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Myanmar’s junta implements hefty internet tax, may further limit internet access

Written by Stephanie Pearl Li Published on     2 mins read

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The country’s economy has been hobbled by the military’s policies and deadly waves of COVID-19 infections.

Myanmar’s junta raised its commercial tax on internet services on January 8, with the new policies in place until at least March 31. It will mandate a tax of MMK 20,000 (USD 11) on each sale of a SIM card, as well as a 15% tax over the revenue gained from the internet services, according to an announcement published by Global New Light of Myanmar, a state-run newspaper, on January 7.

Before the tax levy, a SIM card cost at least MMK 1,500 (USD 0.84). The raised price may make new SIM cards unaffordable for many people in the country, given that the daily minimum wage for workers in Myanmar is currently MMK 4,800 (USD 2.70).

“The junta has recently increased the floor price for data usage, and this tax slaps a further cost on operators and users,” Yangon-based business journalist Thompson Chau said to KrASIA.

The new tax rules were announced nearly one year after the coup took place on February 1, 2021. Shortly after taking control of the country, the military implemented a series of internet shutdowns and ramped up mobile surveillance to restrict the flow of information. Fixed-line internet connectivity in Myanmar resumed on April 28, according to accessnow.org, although recent reports indicate there have been other internet cuts affecting 25 cities and towns.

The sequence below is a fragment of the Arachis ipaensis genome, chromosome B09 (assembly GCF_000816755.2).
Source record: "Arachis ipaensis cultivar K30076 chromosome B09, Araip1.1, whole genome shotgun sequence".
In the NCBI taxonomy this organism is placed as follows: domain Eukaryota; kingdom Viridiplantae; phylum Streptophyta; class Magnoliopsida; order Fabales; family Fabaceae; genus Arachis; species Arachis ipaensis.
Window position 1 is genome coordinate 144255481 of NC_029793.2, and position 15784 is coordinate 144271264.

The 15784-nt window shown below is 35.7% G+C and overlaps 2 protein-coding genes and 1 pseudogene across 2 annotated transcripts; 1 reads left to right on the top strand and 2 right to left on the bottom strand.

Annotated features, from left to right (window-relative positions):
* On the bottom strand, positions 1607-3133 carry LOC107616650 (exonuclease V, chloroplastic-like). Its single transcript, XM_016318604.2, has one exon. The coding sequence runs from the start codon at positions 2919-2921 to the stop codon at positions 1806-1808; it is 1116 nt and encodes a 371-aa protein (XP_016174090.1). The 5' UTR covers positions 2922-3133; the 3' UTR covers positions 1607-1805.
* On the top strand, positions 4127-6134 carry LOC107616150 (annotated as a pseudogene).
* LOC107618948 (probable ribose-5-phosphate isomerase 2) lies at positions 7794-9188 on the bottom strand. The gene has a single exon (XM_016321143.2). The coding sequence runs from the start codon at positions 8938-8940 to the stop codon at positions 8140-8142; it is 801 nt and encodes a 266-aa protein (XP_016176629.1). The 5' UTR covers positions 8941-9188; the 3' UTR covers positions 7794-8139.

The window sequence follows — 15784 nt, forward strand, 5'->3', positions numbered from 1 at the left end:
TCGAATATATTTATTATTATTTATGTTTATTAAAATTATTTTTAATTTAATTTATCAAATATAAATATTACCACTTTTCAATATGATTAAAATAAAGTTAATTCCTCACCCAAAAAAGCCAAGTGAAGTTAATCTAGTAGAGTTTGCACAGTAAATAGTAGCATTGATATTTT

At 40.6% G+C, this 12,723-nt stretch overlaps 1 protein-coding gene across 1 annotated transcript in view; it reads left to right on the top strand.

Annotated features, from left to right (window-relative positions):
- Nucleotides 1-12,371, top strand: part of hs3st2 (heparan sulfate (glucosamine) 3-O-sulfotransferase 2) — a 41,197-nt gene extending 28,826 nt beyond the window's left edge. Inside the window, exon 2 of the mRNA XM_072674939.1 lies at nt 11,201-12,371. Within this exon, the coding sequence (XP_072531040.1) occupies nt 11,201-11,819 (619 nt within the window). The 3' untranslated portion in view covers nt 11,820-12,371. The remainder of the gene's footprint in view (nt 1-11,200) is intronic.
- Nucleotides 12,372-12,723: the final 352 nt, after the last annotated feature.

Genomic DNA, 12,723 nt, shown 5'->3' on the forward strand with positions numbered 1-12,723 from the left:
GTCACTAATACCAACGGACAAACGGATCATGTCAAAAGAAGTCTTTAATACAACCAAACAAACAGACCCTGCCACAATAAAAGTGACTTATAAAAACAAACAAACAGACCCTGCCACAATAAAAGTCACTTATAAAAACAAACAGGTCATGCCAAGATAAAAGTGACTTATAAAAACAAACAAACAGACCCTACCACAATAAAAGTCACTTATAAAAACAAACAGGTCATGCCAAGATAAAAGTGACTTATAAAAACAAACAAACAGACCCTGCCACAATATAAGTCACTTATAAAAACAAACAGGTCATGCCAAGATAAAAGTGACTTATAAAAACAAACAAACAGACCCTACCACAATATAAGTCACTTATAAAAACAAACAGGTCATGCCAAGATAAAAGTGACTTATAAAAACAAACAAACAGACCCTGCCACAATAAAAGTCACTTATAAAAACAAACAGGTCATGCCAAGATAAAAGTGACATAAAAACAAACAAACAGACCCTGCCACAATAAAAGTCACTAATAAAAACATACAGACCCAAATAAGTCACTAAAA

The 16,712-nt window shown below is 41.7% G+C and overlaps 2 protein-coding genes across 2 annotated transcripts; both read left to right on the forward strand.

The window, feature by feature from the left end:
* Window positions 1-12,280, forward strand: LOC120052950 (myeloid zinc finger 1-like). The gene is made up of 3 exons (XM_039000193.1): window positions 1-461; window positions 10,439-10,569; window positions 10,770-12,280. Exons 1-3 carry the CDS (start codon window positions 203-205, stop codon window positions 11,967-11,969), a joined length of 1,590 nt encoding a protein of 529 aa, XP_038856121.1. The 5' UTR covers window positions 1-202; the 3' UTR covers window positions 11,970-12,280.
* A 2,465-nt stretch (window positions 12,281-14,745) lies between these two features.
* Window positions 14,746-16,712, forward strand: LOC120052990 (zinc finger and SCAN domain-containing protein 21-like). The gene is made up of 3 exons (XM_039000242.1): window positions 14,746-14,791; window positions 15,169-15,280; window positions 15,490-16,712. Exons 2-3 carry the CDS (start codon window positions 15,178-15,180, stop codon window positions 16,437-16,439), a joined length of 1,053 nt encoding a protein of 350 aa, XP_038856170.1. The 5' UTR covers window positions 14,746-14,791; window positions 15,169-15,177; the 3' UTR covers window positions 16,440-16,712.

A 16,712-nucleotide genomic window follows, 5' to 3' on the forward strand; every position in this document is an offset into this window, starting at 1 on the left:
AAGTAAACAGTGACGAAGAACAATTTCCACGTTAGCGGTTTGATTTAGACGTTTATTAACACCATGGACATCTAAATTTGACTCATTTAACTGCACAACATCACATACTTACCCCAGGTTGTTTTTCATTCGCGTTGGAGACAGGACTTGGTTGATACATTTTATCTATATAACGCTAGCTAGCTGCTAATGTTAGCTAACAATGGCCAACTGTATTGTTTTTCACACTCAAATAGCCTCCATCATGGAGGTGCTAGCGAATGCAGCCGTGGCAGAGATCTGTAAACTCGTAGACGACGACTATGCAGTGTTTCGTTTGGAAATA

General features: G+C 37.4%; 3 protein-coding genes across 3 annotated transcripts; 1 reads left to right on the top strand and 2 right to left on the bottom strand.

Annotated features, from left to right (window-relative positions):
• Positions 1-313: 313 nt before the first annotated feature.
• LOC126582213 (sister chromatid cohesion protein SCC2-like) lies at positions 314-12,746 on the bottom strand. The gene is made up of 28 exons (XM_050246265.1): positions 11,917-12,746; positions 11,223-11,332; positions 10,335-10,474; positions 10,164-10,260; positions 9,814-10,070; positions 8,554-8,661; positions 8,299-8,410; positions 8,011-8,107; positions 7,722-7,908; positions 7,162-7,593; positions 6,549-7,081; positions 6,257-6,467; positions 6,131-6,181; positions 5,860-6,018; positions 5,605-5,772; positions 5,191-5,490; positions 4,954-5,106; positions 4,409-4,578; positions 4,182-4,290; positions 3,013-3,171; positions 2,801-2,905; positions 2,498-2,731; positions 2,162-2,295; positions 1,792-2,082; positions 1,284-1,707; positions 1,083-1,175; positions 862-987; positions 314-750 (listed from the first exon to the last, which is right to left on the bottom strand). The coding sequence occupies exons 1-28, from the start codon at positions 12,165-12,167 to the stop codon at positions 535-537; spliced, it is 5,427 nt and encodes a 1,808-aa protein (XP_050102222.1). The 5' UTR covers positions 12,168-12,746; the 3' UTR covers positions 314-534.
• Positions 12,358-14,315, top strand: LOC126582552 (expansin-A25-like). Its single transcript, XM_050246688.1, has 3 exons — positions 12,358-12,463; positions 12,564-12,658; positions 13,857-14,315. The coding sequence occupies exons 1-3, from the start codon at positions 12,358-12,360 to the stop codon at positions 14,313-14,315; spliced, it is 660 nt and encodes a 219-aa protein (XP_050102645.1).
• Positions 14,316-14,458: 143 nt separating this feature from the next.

“As the use of internet services is on the rise across the nation, levying commercial tax over the consumption of internet services can increase the income for the state,” the government said in Global New Light of Myanmar.

Myanmar’s economy is expected to contract 18% this year due to ongoing political turmoil and a deadly third wave of COVID-19 infections, according to a World Bank report published in July 2021. In all, 1.2 million people in the country lost their jobs in the second quarter of 2021, according to the International Labor Organization.

Chau says that the new tax is another step for the government to reduce peoples’ internet access.

State-run businesses have been a target of nationwide boycotts. For instance, Mytel, a telecom business that is partly owned by Star High, a subsidiary of the military conglomerate Myanmar Economic Corporation, lost around 2 million subscribers between February and April 2021, costing the telco at least USD 24.9 million, according to data compiled by Justice for Myanmar, a rights group.

The new tax may be an attempt to replenish the junta’s coffers.

Internet restrictions and surveillance are hitting consumer and investor confidence hard, Chau said. “Another impact is that the tax raises the cost of obtaining new SIM cards. The military government has wanted to increase traceability of SIMs and will achieve this by raising entry cost,” he added, citing sources in local telecommunications companies.

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